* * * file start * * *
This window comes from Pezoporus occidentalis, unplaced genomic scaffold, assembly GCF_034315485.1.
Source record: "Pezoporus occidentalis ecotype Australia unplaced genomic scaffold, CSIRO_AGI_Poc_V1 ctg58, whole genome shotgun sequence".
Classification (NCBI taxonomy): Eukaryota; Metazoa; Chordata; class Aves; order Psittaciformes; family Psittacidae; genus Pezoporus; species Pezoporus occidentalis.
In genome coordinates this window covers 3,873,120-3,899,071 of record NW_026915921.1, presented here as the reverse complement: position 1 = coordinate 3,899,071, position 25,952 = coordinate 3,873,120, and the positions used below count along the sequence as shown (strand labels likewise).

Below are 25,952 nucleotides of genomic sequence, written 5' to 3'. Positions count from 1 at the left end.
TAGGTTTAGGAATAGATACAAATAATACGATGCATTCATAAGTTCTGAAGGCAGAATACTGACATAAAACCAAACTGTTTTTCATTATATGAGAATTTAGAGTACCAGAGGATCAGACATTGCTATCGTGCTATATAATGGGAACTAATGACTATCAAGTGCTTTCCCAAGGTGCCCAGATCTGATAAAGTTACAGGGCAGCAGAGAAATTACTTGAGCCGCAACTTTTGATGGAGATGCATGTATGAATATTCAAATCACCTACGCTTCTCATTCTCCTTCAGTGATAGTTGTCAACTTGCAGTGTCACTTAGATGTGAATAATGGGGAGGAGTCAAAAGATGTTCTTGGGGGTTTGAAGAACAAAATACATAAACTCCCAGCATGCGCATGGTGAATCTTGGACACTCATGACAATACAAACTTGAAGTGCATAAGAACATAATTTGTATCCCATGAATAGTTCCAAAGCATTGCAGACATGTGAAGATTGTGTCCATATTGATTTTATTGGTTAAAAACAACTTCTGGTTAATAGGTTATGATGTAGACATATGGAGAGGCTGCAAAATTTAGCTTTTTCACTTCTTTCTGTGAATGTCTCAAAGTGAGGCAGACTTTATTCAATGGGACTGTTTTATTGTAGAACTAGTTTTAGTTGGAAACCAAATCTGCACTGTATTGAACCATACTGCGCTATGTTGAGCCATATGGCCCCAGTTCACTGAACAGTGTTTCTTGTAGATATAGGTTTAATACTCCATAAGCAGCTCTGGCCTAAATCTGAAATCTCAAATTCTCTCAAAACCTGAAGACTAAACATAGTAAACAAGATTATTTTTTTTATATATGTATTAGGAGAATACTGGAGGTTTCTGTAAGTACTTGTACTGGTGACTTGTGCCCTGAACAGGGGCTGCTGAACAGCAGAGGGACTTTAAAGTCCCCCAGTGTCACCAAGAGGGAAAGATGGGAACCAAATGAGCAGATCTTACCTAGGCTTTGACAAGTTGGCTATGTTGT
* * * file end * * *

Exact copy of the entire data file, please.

This window comes from Pezoporus occidentalis, unplaced genomic scaffold, assembly GCF_034315485.1.
Source record: "Pezoporus occidentalis ecotype Australia unplaced genomic scaffold, CSIRO_AGI_Poc_V1 ctg58, whole genome shotgun sequence".
Classification (NCBI taxonomy): Eukaryota; Metazoa; Chordata; class Aves; order Psittaciformes; family Psittacidae; genus Pezoporus; species Pezoporus occidentalis.
In genome coordinates this window covers 3,873,120-3,899,071 of record NW_026915921.1, presented here as the reverse complement: position 1 = coordinate 3,899,071, position 25,952 = coordinate 3,873,120, and the positions used below count along the sequence as shown (strand labels likewise).

Below are 25,952 nucleotides of genomic sequence, written 5' to 3'. Positions count from 1 at the left end.
TAGGTTTAGGAATAGATACAAATAATACGATGCATTCATAAGTTCTGAAGGCAGAATACTGACATAAAACCAAACTGTTTTTCATTATATGAGAATTTAGAGTACCAGAGGATCAGACATTGCTATCGTGCTATATAATGGGAACTAATGACTATCAAGTGCTTTCCCAAGGTGCCCAGATCTGATAAAGTTACAGGGCAGCAGAGAAATTACTTGAGCCGCAACTTTTGATGGAGATGCATGTATGAATATTCAAATCACCTACGCTTCTCATTCTCCTTCAGTGATAGTTGTCAACTTGCAGTGTCACTTAGATGTGAATAATGGGGAGGAGTCAAAAGATGTTCTTGGGGGTTTGAAGAACAAAATACATAAACTCCCAGCATGCGCATGGTGAATCTTGGACACTCATGACAATACAAACTTGAAGTGCATAAGAACATAATTTGTATCCCATGAATAGTTCCAAAGCATTGCAGACATGTGAAGATTGTGTCCATATTGATTTTATTGGTTAAAAACAACTTCTGGTTAATAGGTTATGATGTAGACATATGGAGAGGCTGCAAAATTTAGCTTTTTCACTTCTTTCTGTGAATGTCTCAAAGTGAGGCAGACTTTATTCAATGGGACTGTTTTATTGTAGAACTAGTTTTAGTTGGAAACCAAATCTGCACTGTATTGAACCATACTGCGCTATGTTGAGCCATATGGCCCCAGTTCACTGAACAGTGTTTCTTGTAGATATAGGTTTAATACTCCATAAGCAGCTCTGGCCTAAATCTGAAATCTCAAATTCTCTCAAAACCTGAAGACTAAACATAGTAAACAAGATTATTTTTTTTATATATGTATTAGGAGAATACTGGAGGTTTCTGTAAGTACTTGTACTGGTGACTTGTGCCCTGAACAGGGGCTGCTGAACAGCAGAGGGACTTTAAAGTCCCCCAGTGTCACCAAGAGGGAAAGATGGGAACCAAATGAGCAGATCTTACCTAGGCTTTGACAAGTTGGCTATGTTGT